Method 5: NO HOMEWORK!!!

17 Apr

That’s right.  Dare I say it: What if there was no homework?  What would happen as a result?  Would students ever learn the value of good study habits and discipline?  How would parents stay in the loop?  Check out this interesting article I read recently:

I feel like homework is automatically assigned in classrooms just because that’s the way it’s always been.  Our parents had homework, we had homework, so now our students must have homework.  As Alfie Khon points out, parents are conditioned to accept what teachers do with their child’s time and ultimately, when it comes to homework, their time as well.  I asked parents to give their testimonials of how homework affects their and their child’s life.

I began by asking how much time their child spends doing homework on a weekly basis.

The majority of students spend over five hours of their after school time doing homework.

I then asked if parents felt like this interrupted time that children could potentially be spending with family or friends and growing through extracurricular activities.

While most parents in this poll voted “No,” one parent did comment that their children had to quit certain extracurricular activities due to having too much homework.

In my experience, it seems as if homework is a thing of the past.  Teachers, students, and parents have all been conditioned to accept homework as necessary.  However, it seems that is a major annoyance to all involved.  Teachers don’t want to have to create and grade it.  Parents don’t want to have to do it when they get home from work.  Students certainly don’t want to spend another five hours of their week doing work.

It seems that five hours a week dedicated to learning creativity through art lessons or learning teamwork through football practice would create a stronger the development of the whole students, not to mention they would be doing enjoying the development.  Something to think about!  Maybe as part of my homework policy, students could opt out of homework assignments by participating in other activities that their parents could verify.

Khon also points out in his article that there are no studies to back up the positive effects of homework.  Perhaps there are none.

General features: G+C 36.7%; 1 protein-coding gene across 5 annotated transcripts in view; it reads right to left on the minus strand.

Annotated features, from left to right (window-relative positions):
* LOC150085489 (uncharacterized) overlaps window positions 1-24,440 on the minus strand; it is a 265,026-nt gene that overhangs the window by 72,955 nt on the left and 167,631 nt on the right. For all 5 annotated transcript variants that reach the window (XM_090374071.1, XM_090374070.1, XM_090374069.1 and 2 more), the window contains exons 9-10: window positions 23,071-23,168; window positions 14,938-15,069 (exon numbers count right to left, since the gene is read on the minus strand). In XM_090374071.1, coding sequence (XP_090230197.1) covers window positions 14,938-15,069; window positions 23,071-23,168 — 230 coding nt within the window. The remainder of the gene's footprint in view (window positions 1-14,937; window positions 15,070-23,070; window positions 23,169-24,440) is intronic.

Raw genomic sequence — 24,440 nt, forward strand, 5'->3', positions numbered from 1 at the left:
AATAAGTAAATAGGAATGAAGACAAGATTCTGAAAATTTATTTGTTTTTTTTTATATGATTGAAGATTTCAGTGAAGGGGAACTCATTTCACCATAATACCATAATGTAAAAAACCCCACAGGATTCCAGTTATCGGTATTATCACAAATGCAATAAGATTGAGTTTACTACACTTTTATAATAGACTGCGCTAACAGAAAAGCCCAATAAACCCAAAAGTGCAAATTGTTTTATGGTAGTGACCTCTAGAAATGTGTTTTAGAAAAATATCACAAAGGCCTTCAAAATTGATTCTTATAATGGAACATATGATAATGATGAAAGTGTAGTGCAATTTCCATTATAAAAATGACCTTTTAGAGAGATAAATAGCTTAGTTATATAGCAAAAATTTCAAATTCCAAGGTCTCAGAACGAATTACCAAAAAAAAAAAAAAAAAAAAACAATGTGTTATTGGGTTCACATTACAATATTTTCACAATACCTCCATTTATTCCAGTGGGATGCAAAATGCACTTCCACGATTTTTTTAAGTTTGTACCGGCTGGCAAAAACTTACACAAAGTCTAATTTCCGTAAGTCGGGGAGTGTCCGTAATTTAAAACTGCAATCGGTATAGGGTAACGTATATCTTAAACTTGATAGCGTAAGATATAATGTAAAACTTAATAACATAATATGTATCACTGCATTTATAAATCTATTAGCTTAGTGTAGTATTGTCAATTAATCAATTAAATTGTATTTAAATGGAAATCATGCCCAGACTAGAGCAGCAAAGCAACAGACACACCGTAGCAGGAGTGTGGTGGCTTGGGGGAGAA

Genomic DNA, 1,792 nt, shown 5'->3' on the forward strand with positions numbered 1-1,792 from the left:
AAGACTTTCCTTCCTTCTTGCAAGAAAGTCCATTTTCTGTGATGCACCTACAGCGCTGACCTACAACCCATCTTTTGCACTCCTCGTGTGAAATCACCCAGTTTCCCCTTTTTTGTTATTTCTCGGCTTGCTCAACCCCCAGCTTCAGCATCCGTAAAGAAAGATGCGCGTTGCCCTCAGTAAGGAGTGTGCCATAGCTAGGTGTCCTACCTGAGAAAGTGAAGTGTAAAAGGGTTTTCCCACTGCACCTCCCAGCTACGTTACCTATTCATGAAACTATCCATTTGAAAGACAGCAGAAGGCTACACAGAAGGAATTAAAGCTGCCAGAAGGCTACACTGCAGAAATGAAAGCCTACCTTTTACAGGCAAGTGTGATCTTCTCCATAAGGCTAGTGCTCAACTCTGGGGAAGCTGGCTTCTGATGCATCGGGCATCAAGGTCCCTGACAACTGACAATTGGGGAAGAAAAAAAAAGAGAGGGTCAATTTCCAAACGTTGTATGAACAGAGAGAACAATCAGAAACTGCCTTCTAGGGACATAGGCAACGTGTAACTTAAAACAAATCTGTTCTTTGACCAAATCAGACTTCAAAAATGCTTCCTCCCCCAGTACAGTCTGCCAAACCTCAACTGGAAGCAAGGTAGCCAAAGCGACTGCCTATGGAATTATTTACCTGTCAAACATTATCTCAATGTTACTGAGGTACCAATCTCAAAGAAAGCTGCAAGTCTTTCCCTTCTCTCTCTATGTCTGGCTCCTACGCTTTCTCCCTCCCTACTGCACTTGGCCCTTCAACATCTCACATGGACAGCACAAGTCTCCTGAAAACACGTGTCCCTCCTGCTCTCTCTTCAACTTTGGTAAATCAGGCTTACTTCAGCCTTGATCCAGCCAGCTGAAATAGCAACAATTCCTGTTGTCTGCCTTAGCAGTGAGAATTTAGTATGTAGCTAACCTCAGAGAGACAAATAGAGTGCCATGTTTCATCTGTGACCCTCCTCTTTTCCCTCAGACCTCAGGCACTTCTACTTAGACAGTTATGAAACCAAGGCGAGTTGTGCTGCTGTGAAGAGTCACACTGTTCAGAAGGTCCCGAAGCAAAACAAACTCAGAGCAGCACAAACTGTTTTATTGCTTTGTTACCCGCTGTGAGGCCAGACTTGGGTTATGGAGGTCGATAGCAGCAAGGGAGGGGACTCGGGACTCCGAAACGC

I asked parents as well as teachers if they agree with this way of thinking.

Around seventy percent of both groups thought that a no homework policy would not be beneficial to students.


  • Students have more free time to develop other important character traits such as creativity and team building.
  • Parents do not have to worry about making sure assignments are finished on a daily basis when they come home from a busy day at work.
  • Teachers do not have to spend time creating or searching for homework assignments.
  • Class time is not lost correcting homework.


  • Parents do not get to see firsthand the learning processes that their child.
  • Students do build effective study habits.

Would I be willing to use this method in my future classes?

I think I may be willing to consider it.  I’m not sure that I could go to absolutely no homework.  As I have already stated in earlier posts, I feel that there are some assignments that have to be done daily in order to build a strong foundation for learning (reading daily, practicing math facts, and practicing spelling and vocabulary words).  In addition, I feel that some practice every week is important, but could possibly be done at any time and not on a specific night.  Finally, this new idea that just hit me is that students could opt out of homework by participating in extracurricular activities.  While I do agree that homework is negative on some levels, I don’t think that I could completely get rid of it.


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